Current Climate


This page presents Malawi's climate context for the current climatology, 1991-2020, derived from observed, historical data. Information should be used to build a strong understanding of current climate conditions in order to appreciate future climate scenarios and projected change. You can visualize data for the current climatology through spatial variation, the seasonal cycle, or as a time series. Analysis is available for both annual and seasonal data. Data presentation defaults to national-scale aggregation, however sub-national data aggregations can be accessed by clicking within a country, on a sub-national unit.  Other historical climatologies can be selected from the Time Period dropdown list. Data for  specific coordinates can be downloaded for in the Data Download page.

Observed, historical data is produced by the Climatic Research Unit (CRU) of University of East Anglia. Data is presented at a 0.5º x 0.5º (50km x 50km) resolution.

The climate of the region is largely influenced by the northward and southward seasonal migration and intensity of the Inter-Tropical Convergence Zone (ITCZ), a low pressure belt within the Congo basin caused by tropical high pressure belts over both the Indian and Atlantic Oceans and the Congo Air Boundary (CAB), that is controlled by sea surface temperature (SST) anomalies such as the Indian Ocean Dipole (IZOD) and El Niño/Southern Oscillation (ENSO) system.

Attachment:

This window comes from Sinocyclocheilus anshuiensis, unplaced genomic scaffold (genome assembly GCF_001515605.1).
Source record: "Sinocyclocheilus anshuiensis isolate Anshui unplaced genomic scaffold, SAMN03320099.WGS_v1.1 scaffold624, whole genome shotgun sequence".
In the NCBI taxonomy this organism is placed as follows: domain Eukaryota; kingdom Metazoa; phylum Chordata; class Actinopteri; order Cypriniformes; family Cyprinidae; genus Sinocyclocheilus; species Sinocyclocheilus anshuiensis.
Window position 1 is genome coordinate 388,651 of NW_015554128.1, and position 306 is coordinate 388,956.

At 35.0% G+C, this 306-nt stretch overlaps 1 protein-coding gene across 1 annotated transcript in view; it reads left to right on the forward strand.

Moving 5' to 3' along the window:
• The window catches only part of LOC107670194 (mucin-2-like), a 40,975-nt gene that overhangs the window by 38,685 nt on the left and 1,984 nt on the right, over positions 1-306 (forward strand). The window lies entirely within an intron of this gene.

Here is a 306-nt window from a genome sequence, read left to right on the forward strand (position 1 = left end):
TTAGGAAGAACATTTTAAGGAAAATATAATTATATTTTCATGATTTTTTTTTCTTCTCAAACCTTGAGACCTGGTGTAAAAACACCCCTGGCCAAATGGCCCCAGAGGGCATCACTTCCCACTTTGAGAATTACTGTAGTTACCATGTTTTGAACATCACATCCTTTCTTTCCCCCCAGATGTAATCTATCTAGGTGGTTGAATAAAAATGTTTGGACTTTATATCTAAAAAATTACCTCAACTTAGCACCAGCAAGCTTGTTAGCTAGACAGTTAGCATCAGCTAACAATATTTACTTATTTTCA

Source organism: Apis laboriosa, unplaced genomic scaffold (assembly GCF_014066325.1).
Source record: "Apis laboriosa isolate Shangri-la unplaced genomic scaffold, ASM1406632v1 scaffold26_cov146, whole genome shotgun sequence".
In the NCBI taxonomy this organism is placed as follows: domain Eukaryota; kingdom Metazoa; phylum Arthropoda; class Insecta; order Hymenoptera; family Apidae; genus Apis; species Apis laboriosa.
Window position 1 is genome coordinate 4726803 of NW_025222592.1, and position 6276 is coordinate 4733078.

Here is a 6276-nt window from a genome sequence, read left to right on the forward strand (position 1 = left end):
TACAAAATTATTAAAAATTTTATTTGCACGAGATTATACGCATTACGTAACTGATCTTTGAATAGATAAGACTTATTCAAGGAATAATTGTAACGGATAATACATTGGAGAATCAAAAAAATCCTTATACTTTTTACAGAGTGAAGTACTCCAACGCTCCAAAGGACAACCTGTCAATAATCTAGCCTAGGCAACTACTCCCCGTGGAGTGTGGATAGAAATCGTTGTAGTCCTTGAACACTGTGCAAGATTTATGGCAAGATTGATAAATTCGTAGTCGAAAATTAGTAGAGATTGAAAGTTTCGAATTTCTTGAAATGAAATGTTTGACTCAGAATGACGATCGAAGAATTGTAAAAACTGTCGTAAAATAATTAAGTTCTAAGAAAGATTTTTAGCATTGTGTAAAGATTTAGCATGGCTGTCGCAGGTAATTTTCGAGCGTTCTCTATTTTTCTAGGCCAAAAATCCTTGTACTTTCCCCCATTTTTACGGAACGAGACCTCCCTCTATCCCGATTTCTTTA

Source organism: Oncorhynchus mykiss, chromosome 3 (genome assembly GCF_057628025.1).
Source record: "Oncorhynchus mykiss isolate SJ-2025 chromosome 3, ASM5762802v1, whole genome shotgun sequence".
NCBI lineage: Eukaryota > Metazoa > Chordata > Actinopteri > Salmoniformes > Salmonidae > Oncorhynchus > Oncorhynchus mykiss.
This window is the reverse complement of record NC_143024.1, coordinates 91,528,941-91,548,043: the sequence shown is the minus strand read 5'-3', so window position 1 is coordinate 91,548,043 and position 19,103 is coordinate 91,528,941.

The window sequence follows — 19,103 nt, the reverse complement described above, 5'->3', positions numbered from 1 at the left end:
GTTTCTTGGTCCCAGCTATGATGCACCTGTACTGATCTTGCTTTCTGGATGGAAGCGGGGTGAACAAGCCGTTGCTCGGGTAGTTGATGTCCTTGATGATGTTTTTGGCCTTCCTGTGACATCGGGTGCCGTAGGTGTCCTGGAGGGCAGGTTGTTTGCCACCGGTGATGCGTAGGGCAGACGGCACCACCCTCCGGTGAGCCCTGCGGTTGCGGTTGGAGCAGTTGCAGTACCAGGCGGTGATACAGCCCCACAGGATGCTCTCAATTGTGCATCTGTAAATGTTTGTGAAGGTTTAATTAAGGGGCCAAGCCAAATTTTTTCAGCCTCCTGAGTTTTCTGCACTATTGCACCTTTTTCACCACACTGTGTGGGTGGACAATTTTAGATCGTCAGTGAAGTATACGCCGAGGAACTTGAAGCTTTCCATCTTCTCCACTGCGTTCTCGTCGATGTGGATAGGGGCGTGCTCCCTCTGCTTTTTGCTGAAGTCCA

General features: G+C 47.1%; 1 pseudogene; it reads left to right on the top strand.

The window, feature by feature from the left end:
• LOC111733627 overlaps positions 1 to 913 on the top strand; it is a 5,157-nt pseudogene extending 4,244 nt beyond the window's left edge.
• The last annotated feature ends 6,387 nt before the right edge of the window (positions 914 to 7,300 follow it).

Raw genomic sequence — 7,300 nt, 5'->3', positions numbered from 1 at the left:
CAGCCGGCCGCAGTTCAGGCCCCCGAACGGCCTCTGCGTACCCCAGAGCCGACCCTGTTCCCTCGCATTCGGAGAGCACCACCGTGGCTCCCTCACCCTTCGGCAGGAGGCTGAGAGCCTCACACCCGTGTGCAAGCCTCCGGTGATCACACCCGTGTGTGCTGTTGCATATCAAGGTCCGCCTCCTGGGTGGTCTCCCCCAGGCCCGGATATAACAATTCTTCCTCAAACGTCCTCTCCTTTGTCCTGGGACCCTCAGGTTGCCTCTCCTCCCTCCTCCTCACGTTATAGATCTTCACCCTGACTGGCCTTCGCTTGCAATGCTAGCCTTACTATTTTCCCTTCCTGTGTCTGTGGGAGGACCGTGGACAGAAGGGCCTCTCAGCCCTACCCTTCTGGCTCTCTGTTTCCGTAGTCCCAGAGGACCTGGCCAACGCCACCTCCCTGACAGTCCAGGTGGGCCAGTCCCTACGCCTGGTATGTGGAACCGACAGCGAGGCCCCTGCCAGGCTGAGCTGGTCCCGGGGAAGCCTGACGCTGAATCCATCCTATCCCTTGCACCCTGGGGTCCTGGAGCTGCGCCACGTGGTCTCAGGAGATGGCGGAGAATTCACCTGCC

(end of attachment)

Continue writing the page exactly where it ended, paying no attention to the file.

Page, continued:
Malawi has two main seasons, namely the cool dry season between May and October with mean temperatures of around 13°C in June and July and the hot wet season between November and April with temperatures between 30°- 35°C. Rainfall is variable depending on altitude and ranges from 600 mm for the rift valley floors to 1600 mm per annum for the mountainous areas. Local differences in rainfall are caused by complex topography causing deflections of moisture-bearing winds that are responsible for precipitation and rain-shadow effects in various terrains.


  • There is evidence that global air temperatures is changing and/or fluctuating with time.
  • General trend shows continual increase in mean air temperatures across the country.
  • Temperatures have exhibited an increasing trend over Malawi.
  • Extreme weather events, especially floods and droughts, have also been increasing in intensity.


  • Since 1961, Malawi has experienced considerable inter-annual climatic variations. These variations have resulted in the occurrence of extreme weather and related events. 
  • Large decadal rainfall fluctuations, although there is a clear decreasing trend for mean seasonal rainfall over the country. 
  • The decreasing rainfall trend is also well illustrated for Karonga annual rainfall during the period 1961-2009.